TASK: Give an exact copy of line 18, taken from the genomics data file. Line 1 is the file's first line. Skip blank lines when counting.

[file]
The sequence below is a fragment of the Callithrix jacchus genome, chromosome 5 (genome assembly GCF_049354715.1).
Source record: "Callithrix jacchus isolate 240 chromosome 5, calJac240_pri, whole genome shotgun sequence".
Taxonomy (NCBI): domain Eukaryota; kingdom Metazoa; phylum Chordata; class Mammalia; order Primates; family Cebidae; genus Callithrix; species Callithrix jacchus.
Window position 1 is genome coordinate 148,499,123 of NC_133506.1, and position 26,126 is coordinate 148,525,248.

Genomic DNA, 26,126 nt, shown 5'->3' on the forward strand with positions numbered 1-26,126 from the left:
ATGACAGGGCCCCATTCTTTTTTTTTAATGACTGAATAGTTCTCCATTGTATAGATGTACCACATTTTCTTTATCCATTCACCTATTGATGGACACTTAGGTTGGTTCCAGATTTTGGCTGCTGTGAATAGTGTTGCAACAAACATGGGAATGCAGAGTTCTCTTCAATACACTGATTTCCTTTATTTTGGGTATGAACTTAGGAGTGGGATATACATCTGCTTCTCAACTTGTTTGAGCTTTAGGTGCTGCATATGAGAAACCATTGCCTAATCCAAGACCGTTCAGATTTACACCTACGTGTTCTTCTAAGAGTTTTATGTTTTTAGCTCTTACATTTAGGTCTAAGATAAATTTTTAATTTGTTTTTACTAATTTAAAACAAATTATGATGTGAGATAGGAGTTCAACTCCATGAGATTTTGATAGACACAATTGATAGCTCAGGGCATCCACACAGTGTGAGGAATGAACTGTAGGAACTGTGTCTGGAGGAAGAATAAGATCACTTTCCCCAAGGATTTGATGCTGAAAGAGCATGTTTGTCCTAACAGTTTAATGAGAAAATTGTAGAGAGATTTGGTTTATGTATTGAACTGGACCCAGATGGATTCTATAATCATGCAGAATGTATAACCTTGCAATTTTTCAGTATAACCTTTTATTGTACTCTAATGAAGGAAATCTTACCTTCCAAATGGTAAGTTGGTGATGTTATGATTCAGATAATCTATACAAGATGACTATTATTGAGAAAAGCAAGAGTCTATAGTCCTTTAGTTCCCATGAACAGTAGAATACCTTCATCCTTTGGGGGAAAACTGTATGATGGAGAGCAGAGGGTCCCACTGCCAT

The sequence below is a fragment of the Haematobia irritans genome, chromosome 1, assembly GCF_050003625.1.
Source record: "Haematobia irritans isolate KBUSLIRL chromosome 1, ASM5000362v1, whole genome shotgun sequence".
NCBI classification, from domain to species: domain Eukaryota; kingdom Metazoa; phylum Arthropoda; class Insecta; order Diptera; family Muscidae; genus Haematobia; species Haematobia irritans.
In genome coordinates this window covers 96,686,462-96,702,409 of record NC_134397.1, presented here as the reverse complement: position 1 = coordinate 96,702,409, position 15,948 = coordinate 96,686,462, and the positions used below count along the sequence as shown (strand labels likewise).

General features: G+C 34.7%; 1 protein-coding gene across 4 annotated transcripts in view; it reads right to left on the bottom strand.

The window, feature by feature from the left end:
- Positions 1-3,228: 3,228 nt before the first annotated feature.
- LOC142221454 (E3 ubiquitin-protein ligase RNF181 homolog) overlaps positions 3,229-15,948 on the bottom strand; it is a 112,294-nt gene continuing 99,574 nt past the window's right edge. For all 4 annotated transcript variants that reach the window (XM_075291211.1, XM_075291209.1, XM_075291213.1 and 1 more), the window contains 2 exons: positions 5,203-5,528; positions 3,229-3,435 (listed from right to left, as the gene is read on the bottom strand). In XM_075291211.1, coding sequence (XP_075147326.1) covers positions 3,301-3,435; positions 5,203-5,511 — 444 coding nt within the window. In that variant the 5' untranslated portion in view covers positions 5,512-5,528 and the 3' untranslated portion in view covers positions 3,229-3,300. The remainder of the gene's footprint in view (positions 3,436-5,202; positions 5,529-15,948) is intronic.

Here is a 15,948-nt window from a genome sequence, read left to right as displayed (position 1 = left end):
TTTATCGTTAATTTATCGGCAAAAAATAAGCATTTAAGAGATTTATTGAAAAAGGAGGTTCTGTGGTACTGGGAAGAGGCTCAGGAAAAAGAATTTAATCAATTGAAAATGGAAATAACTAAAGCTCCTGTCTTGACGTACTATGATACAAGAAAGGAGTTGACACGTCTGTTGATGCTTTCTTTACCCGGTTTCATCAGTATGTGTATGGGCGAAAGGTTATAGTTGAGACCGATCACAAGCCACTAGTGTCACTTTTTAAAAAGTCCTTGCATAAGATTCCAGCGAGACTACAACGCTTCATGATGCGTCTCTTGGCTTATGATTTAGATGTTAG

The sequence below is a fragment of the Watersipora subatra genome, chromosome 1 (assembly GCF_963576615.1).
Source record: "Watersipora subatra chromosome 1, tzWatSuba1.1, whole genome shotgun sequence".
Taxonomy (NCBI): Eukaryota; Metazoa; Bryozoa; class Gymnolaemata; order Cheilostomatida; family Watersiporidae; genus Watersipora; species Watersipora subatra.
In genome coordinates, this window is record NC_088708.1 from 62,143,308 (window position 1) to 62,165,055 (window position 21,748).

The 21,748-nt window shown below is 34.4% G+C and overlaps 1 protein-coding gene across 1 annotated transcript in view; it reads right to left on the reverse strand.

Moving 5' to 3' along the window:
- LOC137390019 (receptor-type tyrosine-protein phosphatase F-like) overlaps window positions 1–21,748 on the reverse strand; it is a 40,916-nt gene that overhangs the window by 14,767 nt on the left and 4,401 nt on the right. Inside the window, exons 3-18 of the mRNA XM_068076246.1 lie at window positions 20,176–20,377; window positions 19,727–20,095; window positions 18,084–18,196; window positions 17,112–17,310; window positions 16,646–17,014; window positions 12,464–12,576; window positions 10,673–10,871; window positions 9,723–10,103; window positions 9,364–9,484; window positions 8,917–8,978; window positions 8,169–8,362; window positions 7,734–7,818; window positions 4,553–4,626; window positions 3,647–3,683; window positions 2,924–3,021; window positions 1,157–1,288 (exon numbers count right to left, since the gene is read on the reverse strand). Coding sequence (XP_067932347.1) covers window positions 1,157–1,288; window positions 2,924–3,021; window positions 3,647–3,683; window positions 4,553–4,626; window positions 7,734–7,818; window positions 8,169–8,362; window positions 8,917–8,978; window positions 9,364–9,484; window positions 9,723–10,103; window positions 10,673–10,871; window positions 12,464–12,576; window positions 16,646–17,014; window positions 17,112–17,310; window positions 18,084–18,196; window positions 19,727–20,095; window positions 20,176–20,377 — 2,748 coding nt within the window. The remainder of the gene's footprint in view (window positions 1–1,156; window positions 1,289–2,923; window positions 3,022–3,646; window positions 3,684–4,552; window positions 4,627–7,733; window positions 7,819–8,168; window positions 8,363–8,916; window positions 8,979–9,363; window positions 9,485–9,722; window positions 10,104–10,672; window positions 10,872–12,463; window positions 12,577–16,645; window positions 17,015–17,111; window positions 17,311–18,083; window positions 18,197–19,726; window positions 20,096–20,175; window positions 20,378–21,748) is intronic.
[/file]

Source record: "Watersipora subatra chromosome 1, tzWatSuba1.1, whole genome shotgun sequence".